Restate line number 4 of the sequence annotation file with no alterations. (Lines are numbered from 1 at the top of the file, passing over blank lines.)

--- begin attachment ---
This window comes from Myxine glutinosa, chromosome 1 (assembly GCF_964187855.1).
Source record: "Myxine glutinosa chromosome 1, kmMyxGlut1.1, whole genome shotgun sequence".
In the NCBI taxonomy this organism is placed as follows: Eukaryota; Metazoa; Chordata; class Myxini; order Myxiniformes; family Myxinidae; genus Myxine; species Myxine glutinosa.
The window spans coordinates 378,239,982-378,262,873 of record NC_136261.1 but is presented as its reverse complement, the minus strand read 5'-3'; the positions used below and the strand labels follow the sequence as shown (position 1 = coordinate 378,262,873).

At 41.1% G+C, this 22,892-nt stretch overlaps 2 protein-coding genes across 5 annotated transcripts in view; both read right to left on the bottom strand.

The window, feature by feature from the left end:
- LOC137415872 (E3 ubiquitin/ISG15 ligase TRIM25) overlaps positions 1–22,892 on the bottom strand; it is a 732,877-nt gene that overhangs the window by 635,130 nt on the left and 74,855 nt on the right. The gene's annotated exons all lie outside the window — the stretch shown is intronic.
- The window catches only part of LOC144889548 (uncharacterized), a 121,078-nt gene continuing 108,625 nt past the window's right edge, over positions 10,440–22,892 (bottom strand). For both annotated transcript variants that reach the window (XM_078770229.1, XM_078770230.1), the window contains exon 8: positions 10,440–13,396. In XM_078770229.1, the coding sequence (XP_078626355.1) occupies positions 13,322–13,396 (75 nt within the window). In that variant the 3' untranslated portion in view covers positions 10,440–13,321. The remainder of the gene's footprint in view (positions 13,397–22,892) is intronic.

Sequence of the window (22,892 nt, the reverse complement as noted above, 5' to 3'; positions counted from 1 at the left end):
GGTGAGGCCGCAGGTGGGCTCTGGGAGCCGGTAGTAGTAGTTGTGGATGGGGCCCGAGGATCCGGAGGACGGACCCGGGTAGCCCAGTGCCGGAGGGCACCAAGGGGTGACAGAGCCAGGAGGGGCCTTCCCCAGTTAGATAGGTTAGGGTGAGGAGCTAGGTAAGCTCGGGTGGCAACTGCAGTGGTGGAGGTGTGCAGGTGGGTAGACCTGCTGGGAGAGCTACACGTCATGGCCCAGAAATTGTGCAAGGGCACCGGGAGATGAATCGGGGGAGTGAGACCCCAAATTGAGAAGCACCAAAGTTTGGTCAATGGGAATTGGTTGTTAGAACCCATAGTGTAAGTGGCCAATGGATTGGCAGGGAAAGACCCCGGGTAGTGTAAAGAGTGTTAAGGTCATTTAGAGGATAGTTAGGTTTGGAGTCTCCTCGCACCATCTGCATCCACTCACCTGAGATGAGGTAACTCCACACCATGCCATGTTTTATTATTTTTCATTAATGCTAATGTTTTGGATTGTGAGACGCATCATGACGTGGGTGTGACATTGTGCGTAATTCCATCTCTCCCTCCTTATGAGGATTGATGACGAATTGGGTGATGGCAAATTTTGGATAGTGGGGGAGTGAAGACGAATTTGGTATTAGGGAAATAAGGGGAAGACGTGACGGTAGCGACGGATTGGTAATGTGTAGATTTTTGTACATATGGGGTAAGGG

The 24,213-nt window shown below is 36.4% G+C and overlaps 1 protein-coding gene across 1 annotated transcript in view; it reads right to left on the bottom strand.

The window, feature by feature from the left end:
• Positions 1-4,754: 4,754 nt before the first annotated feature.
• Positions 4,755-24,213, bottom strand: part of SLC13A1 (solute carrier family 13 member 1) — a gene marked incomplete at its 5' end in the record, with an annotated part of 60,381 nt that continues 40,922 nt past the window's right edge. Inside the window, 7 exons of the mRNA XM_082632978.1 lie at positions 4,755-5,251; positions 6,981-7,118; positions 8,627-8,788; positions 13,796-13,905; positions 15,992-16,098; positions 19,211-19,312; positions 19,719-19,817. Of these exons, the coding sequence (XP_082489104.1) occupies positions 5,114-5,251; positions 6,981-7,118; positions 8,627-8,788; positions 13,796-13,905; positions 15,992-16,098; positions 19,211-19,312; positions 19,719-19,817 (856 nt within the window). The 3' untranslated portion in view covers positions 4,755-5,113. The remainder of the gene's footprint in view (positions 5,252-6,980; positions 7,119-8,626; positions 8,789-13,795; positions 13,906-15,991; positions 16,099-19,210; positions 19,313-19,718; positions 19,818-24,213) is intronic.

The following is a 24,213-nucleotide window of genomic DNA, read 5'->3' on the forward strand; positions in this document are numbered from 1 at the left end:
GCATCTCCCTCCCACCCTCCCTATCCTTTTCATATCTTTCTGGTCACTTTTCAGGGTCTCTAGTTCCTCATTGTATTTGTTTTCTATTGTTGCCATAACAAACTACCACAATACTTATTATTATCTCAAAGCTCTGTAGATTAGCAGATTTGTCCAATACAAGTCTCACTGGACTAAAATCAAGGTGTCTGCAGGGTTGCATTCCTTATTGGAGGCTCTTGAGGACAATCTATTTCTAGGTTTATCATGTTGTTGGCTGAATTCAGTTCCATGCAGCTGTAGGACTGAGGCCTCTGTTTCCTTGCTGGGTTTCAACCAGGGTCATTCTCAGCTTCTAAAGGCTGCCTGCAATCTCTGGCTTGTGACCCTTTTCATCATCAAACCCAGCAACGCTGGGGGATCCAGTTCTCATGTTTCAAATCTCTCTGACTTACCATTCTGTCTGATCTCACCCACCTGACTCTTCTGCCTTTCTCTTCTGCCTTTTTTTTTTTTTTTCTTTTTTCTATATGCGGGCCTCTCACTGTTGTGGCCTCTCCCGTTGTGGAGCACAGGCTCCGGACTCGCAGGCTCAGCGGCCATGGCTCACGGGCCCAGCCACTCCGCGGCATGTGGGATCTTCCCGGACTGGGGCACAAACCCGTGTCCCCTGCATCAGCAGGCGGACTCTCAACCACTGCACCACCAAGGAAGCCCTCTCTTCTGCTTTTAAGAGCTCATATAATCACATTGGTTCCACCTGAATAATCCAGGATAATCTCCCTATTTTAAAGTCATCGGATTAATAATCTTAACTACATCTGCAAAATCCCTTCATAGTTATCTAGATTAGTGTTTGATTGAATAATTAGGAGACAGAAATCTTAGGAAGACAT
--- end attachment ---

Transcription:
The window spans coordinates 378,239,982-378,262,873 of record NC_136261.1 but is presented as its reverse complement, the minus strand read 5'-3'; the positions used below and the strand labels follow the sequence as shown (position 1 = coordinate 378,262,873).